Band of Brothers (2001) dir. Various
Starring: Damian Lewis, Donnie Wahlberg, Scott Grimes, Ron Livingstone, Peter Youngblood Hills
After “The Sopranos” bowed in 1999, one of the next programs in HBO's dominance of quality television was 2001’s “Band of Brothers”. The series is comprised of 10 hour-long episodes, so it’s neither a traditional TV series nor a traditional mini-series. Just a unique benchmark in television history.
Of course it was the brainchild of Tom Hanks and Steven Spielberg, who wanted to parlay their “Saving Private Ryan” success onto television. The source material came in the form of Stephen Ambrose’s book of the same name. With over $120 million to spend, it was easily the most expensive television ever made.
So it’s a given that the series looks and sound 100% authentic. It’s certainly authentic to the new cinematic language of war, that is, the bleached out, desaturated look of “Saving Private Ryan”. Other than CG animation, the new Blu-Ray version of the series is certainly the sharpest looking pictures I’ve seen on my television.
The budget also ensured that the technically complex battle scenes are up to the Spielberg quality. And indeed, it fits right in with “Saving Private Ryan” and any filmed war scenes ever put on the big screen.
But a repetition of battle scenes for 10 hours will get tedious very fast. Where the series succeeds is how the filmmakers mixed action with character. Take the first two episodes. Ep1 begins showing Easy Company in basic training. They are raw and enthusiastic soldiers ready to be shaped into soldiers. David Schwimmer does a good against-type turn as the anxiety-stricken drill sergeant who makes the soldiers’ lives a living hell. Amid the abuse and backdoor military politics the soldiers bond with each other and become surrogate brothers (hence the title). The series continues the company’s journey starting with D-Day and all the way to the liberation of Europe.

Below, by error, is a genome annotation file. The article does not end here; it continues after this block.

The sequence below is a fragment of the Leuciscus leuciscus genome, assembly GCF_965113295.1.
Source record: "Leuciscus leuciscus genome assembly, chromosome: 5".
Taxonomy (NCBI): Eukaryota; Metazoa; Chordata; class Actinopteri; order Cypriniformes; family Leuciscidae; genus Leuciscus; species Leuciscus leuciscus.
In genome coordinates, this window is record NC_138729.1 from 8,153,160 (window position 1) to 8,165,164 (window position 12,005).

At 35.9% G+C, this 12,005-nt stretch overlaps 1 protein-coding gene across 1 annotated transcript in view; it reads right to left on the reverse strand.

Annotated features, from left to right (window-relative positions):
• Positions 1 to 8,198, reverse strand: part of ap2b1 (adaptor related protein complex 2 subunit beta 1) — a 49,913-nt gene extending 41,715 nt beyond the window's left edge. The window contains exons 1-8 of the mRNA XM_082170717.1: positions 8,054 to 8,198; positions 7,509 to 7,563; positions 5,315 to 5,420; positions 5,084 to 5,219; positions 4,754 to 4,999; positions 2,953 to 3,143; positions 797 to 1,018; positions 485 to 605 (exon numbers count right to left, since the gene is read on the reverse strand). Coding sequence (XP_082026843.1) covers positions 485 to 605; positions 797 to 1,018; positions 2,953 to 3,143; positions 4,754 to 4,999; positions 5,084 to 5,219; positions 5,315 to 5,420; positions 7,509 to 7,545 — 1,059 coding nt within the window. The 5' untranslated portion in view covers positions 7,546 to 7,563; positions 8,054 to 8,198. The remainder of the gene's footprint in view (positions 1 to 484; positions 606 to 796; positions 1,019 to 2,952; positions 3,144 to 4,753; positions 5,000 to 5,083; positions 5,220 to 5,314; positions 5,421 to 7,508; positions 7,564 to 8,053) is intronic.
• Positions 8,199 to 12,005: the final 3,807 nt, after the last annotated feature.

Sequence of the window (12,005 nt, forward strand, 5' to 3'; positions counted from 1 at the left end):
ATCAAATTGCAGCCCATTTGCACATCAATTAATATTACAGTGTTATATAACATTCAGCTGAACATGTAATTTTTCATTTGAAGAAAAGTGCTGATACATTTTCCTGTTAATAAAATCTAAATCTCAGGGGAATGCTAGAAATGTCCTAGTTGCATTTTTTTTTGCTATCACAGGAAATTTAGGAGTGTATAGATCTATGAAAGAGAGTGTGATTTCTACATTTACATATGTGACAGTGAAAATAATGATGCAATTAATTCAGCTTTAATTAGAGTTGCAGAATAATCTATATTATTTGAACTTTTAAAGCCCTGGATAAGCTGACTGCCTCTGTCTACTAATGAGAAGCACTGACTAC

Action is not constant, but intermittent, sometimes planned out, sometime random and unexpected. The second episode begins exactly where Ep 1 left off – in a plane ready to drop the soldiers from the air and onto the ground. The episode leads up to the first action for the Company. After the paratroops regroup on the ground, their mission is to take out a trio of artillery guns which have been pounding the Normandy Beaches. The filmmakers are careful to have us understand the tactics, choreography and strategy of the battle.
No episode of “Band of Brothers” is the same. As the Company moves through Europe so does the audience, experiencing all the sights, sounds and pain of combat. Using “Saving Private Ryan” as it’s bible, we’re saved from overdramatic heroics, patriotism, romantic rendezvous, love letters home or other syrupy melodrama. I never been in combat before and I know nothing on television will come close to the real thing, but I’m glad to know my enjoyment of the series is not mutually exclusive of a real soldier’s enjoyment of the series. Enjoy.
“Band of Brothers” is available on Blu-Ray from Warner Home Video.